Young athletes will be taking to the field for spring sports very soon, and new statistics suggests referees have been facing some harsh backlash.
Bill Kolodziey of the Massachusetts Interscholastic Athletic Association is in charge of assigning referees for high school soccer games.
Kolodziey said right now, it's harder than ever to keep refs on the field.
"We've had instances where officials in parking lots were confronted by parents," he said.
The National Federation of State High School Associations reports an average of only two of every 10 officials return for their third year of officiating.
According to the association, the culture of abuse aimed at officials across all sports, the aging of current referees, the explosion of travel and club teams, and games that compete for high school official's time are to blame for the downfall.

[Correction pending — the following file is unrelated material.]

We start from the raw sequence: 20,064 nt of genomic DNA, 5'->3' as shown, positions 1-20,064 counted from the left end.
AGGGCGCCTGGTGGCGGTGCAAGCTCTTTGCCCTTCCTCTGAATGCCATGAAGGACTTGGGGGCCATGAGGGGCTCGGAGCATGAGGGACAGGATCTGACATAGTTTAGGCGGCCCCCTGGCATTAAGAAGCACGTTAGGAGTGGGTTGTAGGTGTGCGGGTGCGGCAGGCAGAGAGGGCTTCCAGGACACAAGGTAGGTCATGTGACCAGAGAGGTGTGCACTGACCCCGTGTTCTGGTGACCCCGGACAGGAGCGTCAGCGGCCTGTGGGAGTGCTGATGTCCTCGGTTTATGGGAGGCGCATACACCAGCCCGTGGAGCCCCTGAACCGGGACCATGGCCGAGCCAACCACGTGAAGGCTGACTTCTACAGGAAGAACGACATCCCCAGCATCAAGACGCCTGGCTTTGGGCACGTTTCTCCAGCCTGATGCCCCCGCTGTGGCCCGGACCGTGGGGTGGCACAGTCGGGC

"Some of the problems if its a hotly contested game by highly rated schools at the end of the game we might get some fans that didn't like some of the calls during the game. They might try to get down to the field and walk along side the officials and say a few things," Kolodziey added.
Kolodziey said the MIAA works well with schools about keeping parents and fans under control.
"The officials are not gone after games by parents as much as they used to be many years ago. We still have occasional problems but they're not many problems," he explained.
Kolodziey said some refs start in youth sports and that's where they could see some problems with new officials dealing with younger players.
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